Artificial intelligence (AI) is the buzz term of 2017. The industry is prophesizing that AI will be the tool to revolutionize marketing. Every day I hear about some new AI that enables software and that will solve all of marketing's problems. Artificial intelligence can be defined as the capacity of a computer to perform operations analogous to learning and decision making in humans (Dictionary.com).
An aspect of AI technologies that is often overlooked, is that AI requires good data to perform effectively. Data is at the heart of AI being able to provide meaningful results for marketing. Without good data, there is nothing for the AI algorithms to churn through to provide new insights or to act on. Imagine what it would be like to make a decision if you were in a sterile white room with only the front page of the newspaper and access to no other information. Artificial intelligence is supposed to mimic human thought and actions. AI tools, like the brain, need access to a wide variety of data to be able to make effective recommendations.Some of the marketing disciplines that AI can perform or assist with are:
- Media mix optimization
- Attribution analysis
- Consumer insights
- Recommendation engines and next-best action
- Guided selling through intelligent agents
These functions all require capturing data from the marketing, sales, and service channels (data capture); bringing that data together (eliminate silos); and associating it with known and anonymous individuals.
Data capture refers to an organization's ability to capture all relevant marketing, sales, and service data. This includes all web site activities, conversions, impressions, search, sales calls, call center interactions, chat sessions, surveys, orders, etc. The data can also include service calls and financial information.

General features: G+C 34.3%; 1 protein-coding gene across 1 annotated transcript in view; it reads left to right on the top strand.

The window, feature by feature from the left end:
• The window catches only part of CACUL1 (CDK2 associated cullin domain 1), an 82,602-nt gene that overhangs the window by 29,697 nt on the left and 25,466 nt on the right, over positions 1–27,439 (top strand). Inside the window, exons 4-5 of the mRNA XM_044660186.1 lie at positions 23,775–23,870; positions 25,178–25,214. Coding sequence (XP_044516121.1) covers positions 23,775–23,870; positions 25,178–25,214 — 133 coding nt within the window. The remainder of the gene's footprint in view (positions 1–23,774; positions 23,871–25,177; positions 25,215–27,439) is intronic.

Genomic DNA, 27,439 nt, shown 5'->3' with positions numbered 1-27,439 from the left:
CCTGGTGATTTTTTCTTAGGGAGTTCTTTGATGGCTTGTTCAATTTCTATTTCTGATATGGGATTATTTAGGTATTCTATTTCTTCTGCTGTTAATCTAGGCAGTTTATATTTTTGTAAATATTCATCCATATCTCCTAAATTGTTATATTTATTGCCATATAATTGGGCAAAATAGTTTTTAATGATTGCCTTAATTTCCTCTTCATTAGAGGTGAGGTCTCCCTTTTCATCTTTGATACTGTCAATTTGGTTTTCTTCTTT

The more information that is available to the AI tools, the better they can find insights and make recommendations. Data capture does not need to be perfect to start working on the other areas.
It is necessary for all the information being captured to be collected in a central repository. Many organizations continue to have silos of data being stored in the capture system but they are not integrated together.
This central repository could be a structured environment such as a marketing database; it could also be done in an unstructured environment such as a data lake. Many organizations are starting to stand up data lakes to enable the capture of unstructured data, such as social media posts or call center transcripts. The data lake allows for future data types to be added easily, which then can be accessed by AI tools as they are introduced into the martech stack over time.
As you eliminate the silos and bring the data together, it is essential to associate the marketing data with individuals. Identity management is the ability to match all the data captured with first-party data. Are you able to associate on-line behavior with known people? When someone identifies themselves on-line, do you match up their previous anonymous behavior with their identity? Another area where identity is important is chat. Brands should associate chat sessions with individuals.
When your data is captured, gathered into a common repository, and associated with the appropriate identities, the AI tools will be able to assist marketers in identifying micro-segments that are most likely to respond to specific offers and determine which channels are best for those offers. AI tools will then continue to analyze the incoming data to re-evaluate each decision and make quick changes to segments, offers, and channels.
Having perfect data is not essential to implementing AI solutions. However, it is important to understand the marketing challenge you are trying to solve with AI and what data is essential to making that solution effective. You can then determine the gaps in your data to determine the roadmap necessary to address them, and then leverage the full power of your AI solution.